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I use the female body, as a site of resistance, precisely because it is the site of repression and possession. My work explores notions of the sacred and the profane, and the dualities of power with its relation to abjection. By deconstructing idioms of identity and reconstructing its relationship to violence, beauty and grotesqueness. I deliberately chose to leave my my sculptures in a state of incompleteness to reference antiquity and to show a body that exceed its allotted space. It is a body that is nonconformist, and opposed to the finished and polished. As a result my work dances between the very same and the very different, it registers both sameness and difference, of being like, and of being.
I use the female body, as a site of resistance, precisely because it is the site of repression and possession. My work explores notions of the sacred and the profane, and the dualities of power with its relation to abjection. By deconstructing idioms of identity and reconstructing its relationship to violence, beauty and grotesqueness. I deliberately chose to leave my my sculptures in a state of incompleteness to reference antiquity and to show a body that exceed its allotted space. It is a body that is nonconformist, and opposed to the finished and polished. As a result my work dances between the very same and the very different, it registers both sameness and difference, of being like, and of being.
I use the female body, as a site of resistance, precisely because it is the site of repression and possession. My work explores notions of the sacred and the profane, and the dualities of power with its relation to abjection. By deconstructing idioms of identity and reconstructing its relationship to violence, beauty and grotesqueness. I deliberately chose to leave my my sculptures in a state of incompleteness to reference antiquity and to show a body that exceed its allotted space. It is a body that is nonconformist, and opposed to the finished and polished. As a result my work dances between the very same and the very different, it registers both sameness and difference, of being like, and of being.
I use the female body, as a site of resistance, precisely because it is the site of repression and possession. My work explores notions of the sacred and the profane, and the dualities of power with its relation to abjection. By deconstructing idioms of identity and reconstructing its relationship to violence, beauty and grotesqueness. I deliberately chose to leave my my sculptures in a state of incompleteness to reference antiquity and to show a body that exceed its allotted space. It is a body that is nonconformist, and opposed to the finished and polished. As a result my work dances between the very same and the very different, it registers both sameness and difference, of being like, and of being.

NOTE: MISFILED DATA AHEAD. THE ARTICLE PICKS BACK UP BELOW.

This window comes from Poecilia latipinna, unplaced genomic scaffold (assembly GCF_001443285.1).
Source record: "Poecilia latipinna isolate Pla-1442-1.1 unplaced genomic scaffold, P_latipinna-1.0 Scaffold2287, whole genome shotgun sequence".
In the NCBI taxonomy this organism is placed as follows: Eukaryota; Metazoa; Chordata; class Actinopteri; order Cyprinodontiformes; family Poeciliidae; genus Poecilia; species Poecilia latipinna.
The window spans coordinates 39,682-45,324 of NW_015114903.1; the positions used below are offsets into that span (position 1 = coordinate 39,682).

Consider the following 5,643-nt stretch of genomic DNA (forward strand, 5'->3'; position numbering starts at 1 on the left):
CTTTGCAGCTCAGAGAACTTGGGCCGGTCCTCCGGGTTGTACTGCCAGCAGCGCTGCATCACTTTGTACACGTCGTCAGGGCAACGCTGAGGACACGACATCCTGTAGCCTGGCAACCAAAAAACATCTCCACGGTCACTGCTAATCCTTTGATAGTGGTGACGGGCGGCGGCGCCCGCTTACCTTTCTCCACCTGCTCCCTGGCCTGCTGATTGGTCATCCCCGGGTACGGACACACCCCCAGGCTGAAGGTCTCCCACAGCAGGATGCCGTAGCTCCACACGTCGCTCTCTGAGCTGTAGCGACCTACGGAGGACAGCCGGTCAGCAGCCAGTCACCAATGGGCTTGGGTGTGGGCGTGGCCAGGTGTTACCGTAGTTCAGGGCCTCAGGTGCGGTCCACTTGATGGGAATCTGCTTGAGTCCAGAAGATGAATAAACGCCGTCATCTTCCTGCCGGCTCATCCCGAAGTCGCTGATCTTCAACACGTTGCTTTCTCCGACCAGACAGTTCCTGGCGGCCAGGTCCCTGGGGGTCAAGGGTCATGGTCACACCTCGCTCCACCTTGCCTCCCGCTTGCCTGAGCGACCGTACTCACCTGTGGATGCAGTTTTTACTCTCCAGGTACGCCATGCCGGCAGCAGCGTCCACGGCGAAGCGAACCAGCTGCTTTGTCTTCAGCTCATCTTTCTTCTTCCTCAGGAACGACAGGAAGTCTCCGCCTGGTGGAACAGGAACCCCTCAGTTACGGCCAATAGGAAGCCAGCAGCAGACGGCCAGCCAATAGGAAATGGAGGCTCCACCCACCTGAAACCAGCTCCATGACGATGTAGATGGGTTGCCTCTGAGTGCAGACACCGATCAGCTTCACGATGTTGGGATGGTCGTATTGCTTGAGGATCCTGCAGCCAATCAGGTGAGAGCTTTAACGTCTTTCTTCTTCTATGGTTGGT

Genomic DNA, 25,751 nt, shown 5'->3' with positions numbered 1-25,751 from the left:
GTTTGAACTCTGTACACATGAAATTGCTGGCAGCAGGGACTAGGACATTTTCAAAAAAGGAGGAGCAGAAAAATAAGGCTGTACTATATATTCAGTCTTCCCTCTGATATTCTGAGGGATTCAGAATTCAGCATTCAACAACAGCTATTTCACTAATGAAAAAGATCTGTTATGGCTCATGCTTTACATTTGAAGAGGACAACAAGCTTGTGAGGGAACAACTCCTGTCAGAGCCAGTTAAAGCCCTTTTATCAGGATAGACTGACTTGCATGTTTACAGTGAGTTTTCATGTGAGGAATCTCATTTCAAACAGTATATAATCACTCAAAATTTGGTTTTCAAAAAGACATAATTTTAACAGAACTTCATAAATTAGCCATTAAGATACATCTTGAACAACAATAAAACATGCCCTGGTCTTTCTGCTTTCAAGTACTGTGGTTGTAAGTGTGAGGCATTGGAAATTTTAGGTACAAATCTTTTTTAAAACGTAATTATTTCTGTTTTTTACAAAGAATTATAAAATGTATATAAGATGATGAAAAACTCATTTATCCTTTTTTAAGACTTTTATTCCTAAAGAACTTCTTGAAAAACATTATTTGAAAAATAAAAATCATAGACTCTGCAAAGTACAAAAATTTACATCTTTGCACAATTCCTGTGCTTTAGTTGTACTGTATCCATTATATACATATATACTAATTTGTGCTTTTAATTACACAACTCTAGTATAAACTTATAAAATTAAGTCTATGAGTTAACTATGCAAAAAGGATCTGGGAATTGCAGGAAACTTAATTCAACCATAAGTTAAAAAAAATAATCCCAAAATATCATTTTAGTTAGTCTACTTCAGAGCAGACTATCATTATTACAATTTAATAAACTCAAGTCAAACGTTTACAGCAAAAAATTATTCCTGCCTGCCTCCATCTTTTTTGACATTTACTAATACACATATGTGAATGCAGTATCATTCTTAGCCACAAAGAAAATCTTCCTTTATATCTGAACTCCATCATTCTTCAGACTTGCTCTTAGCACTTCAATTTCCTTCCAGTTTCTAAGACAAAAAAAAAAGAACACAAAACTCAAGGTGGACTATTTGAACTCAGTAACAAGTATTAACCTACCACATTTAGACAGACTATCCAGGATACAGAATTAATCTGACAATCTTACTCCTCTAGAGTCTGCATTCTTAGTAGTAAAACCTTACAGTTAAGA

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Conquer & Divide
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Conquer & Divide Sculpture

Stephanie Hanes

United States

Sculpture, Black Stoneware on Ceramic

Size: 18 W x 64 H x 11 D in

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About The Artwork

I use the female body, as a site of resistance, precisely because it is the site of repression and possession. My work explores notions of the sacred and the profane, and the dualities of power with its relation to abjection. By deconstructing idioms of identity and reconstructing its relationship to violence, beauty and grotesqueness. I deliberately chose to leave my my sculptures in a state of incompleteness to reference antiquity and to show a body that exceed its allotted space. It is a body that is nonconformist, and opposed to the finished and polished. As a result my work dances between the very same and the very different, it registers both sameness and difference, of being like, and of being.

Details & Dimensions

Sculpture:Black Stoneware on Ceramic

Original:One-of-a-kind Artwork

Size:18 W x 64 H x 11 D in

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Stephanie E. Hanes was born in Alberta, Canada in 1985. She is a sculptor that is recently an MFA Graduate of Ceramics at the Rhode Island School Of Design in 2017. In 2009, she received a BFA Degree from Nova Scotia College of Art and Design University in Halifax, Canada. Stephanie has been awarded the 2017 Toby Devan Lewis Fellowship for exceptional promise, as well as the Alberta Arts Graduate Scholarship. Her work has exhibited internationally with a solo show at C.R.E.T.A Rome Gallery in Italy. Her drawings and sculptures have shown across Canada: at The Anna Leonowens Gallery and Vessel Gallery In Halifax, and in Alberta at Kaasa Gallery, EPCOR Centre For The Performing Arts, and The Red Deer District Museum & Art Gallery. In the USA her ceramic sculptures have been exhibited In New York City at The Untitled Space Gallery, and in Rhode Island, at Sol Koffler Gallery, Exposé Gallery, Woods-Gerry Gallery and the RISD Museums Gelman Gallery. Stephanie is publicly collected by Red Deer College in Alberta, Canada, and her artworks have also been privately collected throughout Canada and the United States.

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